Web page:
On 16 April 1644 the old Stansted House was attacked by parliamentary troops. By the end of the day, the House, dating on this site from Norman times, was in ruins. The new Stansted House was built on a better site, commanding views down across the coastal plain to the Solent and over parkland to the East and West, some 200 metres to the North-East was completed in 1684. The ruins of the former Stansted House successively became stock sheds, a brewery and a bailiff's house until the Chapel of St Paul was built in the ruins by the Reverend Lewis Way, in 1807. The Regency building incorporates earlier structures, and is by an unknown architect.
The Chapel you see today shows much of its colourful history in the fabric of the building. It is recorded that on the day the Chapel was consecrated in 1890 the weather was so bad that the Bishop of Chichester refused to go outside, and the graveyard was consecrated through the Vestry window!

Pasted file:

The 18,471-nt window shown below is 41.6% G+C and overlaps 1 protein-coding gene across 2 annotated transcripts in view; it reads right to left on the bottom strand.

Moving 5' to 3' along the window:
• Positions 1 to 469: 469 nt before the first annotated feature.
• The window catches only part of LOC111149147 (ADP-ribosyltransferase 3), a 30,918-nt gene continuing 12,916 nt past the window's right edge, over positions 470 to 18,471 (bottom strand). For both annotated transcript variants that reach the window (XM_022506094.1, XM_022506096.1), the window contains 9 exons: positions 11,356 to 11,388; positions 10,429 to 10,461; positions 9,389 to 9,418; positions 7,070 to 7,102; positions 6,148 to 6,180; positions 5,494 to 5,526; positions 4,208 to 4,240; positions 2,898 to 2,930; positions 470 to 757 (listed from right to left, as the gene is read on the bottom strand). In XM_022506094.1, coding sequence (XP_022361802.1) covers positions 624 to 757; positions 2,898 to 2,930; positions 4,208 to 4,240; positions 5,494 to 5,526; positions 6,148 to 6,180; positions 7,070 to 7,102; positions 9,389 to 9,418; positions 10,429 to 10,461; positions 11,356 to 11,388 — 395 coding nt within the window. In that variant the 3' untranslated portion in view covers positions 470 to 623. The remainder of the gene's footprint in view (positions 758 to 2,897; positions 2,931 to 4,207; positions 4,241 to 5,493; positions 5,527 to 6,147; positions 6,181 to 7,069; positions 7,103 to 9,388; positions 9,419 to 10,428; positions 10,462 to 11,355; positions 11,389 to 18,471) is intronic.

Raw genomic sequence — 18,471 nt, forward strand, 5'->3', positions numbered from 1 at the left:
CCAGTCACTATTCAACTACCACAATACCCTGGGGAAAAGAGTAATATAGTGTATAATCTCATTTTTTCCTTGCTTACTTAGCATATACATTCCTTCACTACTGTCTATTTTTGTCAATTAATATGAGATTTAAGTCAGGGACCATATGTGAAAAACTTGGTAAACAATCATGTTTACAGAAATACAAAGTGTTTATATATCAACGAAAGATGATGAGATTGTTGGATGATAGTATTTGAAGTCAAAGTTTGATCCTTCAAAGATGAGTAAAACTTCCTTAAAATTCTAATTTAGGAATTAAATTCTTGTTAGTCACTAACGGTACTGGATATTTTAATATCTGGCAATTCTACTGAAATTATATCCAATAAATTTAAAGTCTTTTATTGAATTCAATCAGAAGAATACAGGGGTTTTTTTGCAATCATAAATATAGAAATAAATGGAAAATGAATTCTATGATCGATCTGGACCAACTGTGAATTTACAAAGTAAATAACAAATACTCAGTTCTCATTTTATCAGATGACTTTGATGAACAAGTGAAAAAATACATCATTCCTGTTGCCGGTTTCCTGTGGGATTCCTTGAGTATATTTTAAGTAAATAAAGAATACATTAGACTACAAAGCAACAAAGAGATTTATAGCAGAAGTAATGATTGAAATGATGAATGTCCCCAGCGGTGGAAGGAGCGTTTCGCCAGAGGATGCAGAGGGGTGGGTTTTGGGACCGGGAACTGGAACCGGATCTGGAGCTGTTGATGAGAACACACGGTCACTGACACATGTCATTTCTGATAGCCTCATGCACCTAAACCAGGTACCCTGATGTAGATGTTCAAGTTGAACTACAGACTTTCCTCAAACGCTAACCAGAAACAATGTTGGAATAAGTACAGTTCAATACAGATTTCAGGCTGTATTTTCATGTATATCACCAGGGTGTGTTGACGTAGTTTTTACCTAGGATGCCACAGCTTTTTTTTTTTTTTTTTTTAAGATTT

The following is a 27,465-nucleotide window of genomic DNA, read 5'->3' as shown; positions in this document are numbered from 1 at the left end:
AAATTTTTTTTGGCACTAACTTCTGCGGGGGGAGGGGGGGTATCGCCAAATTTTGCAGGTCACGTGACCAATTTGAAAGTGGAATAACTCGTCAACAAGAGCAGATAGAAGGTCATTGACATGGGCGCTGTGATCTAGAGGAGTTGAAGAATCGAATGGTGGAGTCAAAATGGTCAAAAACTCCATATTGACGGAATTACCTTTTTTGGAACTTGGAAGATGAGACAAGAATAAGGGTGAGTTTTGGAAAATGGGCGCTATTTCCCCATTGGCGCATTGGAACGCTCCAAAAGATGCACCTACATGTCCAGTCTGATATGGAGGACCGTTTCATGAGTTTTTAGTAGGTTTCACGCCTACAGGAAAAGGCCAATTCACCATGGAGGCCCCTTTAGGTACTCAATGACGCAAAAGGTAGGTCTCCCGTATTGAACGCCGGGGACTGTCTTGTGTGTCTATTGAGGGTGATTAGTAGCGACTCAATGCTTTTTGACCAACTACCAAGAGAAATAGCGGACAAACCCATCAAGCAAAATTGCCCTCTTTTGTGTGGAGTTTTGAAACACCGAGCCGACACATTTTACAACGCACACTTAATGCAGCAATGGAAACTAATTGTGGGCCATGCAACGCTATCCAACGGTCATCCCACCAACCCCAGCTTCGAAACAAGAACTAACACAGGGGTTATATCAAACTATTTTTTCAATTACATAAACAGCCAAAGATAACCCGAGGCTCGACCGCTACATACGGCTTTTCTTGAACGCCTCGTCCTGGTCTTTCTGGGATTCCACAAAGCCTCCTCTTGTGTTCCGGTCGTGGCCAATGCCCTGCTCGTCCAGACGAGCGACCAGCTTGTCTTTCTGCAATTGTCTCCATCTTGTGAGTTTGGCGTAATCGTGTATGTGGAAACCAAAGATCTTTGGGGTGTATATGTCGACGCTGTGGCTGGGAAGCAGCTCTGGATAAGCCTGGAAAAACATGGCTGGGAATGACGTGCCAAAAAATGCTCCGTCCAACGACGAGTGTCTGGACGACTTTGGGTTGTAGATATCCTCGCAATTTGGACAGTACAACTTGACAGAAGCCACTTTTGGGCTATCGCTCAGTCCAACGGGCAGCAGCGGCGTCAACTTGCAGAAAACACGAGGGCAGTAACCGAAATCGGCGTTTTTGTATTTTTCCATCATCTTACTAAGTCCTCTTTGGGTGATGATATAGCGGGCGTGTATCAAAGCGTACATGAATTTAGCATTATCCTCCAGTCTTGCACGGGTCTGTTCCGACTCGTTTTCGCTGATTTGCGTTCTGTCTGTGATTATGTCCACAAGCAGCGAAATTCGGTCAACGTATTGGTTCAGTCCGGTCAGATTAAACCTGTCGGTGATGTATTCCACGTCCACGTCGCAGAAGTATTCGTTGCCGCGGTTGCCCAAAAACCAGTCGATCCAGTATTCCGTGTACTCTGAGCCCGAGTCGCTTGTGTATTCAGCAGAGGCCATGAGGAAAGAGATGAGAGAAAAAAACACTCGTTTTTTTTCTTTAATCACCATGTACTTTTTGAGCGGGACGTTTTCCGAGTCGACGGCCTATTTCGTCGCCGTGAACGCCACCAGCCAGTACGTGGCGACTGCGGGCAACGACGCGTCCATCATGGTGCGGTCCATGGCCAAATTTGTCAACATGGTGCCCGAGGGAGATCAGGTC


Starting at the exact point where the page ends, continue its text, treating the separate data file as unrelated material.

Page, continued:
The building is Grade I listed and was the inspiration to the poet John Keats when he was writing the Eve of St Agnes. Keats was present at its consecration.
CHAPEL REPAIR SCHEME
Our Chapel restoration project has been supported by a grant from the Heritage Lottery Fund. Thanks to National Loettery players we have been able to carry out restorative works to the outside and the inside of the Chapel.
For more information please visit the Heritage Lottery Fund website.
Loads of things to see and do, the perfect family day out.
Manor house wedding venue, lanscaped grounds & chapel.
Corporate functions and business away days up to 150.
Commercial and residential properties on the estate to let.
Website by Visual Mile